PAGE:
The Barbican Centre in the City of London is the largest multi-disciplinary arts centre in Europe. Designed by Chamberlin, Powell & Bon as part of the Barbican Estate and to provide homes for both the London Symphony Orchestra and the Royal Shakespeare Company, the building is internationally renowned not only as an example of radical, visionary architecture in the Modernist tradition, but also for its outstanding programme of more than 2,000 cultural events each year: plays, concerts, films, exhibitions and more. A new title in the Pocket Photo Books series of immersive visual guides to the experience of place, this compact album of more than one hundred photographs by Harry Cory Wright presents the dramatic spaces, rich textures and carefully selected materials of the Barbican Centre in all their detail. From the flowing, multi-level space of the foyer and the calm wooden-panelled concert hall to the surprising intimacy of the theatre and the soaring jungle of the conservatory, the Barbican Centre offers the visitor an extraordinary variety of experiences within a single building. This book captures their full range, providing exceptional insights into one of the most significant and exciting modern buildings in Britain and a thriving cultural hub in the heart of London.
Hidden London is a lavishly illustrated history of disused and repurposed London Underground spaces. It provides the first narrative of a previously secret and barely understood aspect of London's history. Behind locked doors and lost entrances lies a secret world of abandoned stations, redundant passageways, empty elevator shafts, and cavernous ventilation ducts. The Tube is an ever-expanding network that has left in its wake hidden places and spaces. Hidden London opens up the lost worlds of London's Underground and offers a fascinating analysis of why Underground spaces-including the deep-level shelter at Clapham South, the closed Aldwych station, the lost tunnels of Euston-have fallen into disuse and how they have been repurposed. With access to previously unseen archives, architectural drawings, and images, the authors create an authoritative account of London's hidden Underground story. This surprising and at times myth-breaking narrative interweaves spectacular, newly commissioned photography of disused stations and Underground structures today.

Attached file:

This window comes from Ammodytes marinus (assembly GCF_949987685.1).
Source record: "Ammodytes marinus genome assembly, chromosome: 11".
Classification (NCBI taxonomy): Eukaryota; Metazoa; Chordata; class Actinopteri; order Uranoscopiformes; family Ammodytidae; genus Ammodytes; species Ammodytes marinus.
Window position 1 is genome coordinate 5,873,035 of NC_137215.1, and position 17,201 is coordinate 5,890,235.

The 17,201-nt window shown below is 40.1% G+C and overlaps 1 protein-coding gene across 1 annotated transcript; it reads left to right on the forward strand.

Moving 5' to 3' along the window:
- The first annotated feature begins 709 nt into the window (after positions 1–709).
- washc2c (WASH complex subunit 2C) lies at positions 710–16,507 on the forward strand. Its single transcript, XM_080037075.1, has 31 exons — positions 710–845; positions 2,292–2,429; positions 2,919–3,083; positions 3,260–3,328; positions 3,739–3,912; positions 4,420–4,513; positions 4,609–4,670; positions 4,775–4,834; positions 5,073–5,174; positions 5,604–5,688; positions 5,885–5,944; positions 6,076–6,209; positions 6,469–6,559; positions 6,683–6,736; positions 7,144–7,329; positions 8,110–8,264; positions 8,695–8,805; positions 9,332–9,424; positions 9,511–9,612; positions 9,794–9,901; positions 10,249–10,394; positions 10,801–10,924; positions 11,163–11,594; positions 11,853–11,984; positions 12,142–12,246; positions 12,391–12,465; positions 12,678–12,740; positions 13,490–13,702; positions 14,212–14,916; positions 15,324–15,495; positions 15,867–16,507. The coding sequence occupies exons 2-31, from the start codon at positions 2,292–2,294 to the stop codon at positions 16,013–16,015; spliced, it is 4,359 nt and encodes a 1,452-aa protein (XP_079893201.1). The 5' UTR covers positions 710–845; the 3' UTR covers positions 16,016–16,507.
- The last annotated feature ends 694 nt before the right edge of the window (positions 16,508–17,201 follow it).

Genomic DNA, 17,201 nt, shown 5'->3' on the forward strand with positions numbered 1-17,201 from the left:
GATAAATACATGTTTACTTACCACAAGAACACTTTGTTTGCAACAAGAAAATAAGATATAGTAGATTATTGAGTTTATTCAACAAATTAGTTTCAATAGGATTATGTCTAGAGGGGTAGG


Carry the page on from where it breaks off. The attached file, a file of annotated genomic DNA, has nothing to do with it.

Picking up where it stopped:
Part of a series of exciting and luxurious Flame Tree Sketch Books Combining high-quality production with magnificent fine art, the covers are printed on foil in five colours, embossed, then foil stamped. The thick paper stock makes them perfect for sketching and drawing. These are perfect for personal use and make a dazzling gift. This example features Paul Klee: Landscape with Yellow Birds.
In Making Dystopia, distinguished architectural historian James Stevens Curl tells the story of the advent of architectural Modernism in the aftermath of the First World War, its protagonists, and its astonishing, almost global acceptance after 1945. He argues forcefully that the triumph of architectural Modernism in the second half of the twentieth century led to massive destruction, the creation of alien urban landscapes, and a huge waste of resources. Moreover, the coming of Modernism was not an inevitable, seamless evolution, as many have insisted, but a massive, unparalled disruption that demanded a clean slate and the elimination of all ornament, decoration, and choice. Tracing the effects of the Modernist revolution in architecture to the present, Stevens Curl argues that, with each passing year, so-called 'iconic' architecture by supposed 'star' architects has become more and more bizarre, unsettling, and expensive, ignoring established contexts and proving to be stratospherically remote from the aspirations and needs of humanity. In the elite world of contemporary architecture, form increasingly follows finance, and in a society in which the 'haves' have more and more, and the 'have-nots' are ever more marginalized, he warns that contemporary architecture continues to stack up huge potential problems for the future, as housing costs spiral out of control, resources are squandered on architectural bling, and society fractures. This courageous, passionate, deeply researched, and profoundly argued book should be read by everyone concerned with what is around us. Its combative critique of the entire Modernist architectural project and its apologists will be highly controversial to many. But it contains salutary warnings that we ignore at our peril. And it asks awkward questions to which answers are long overdue.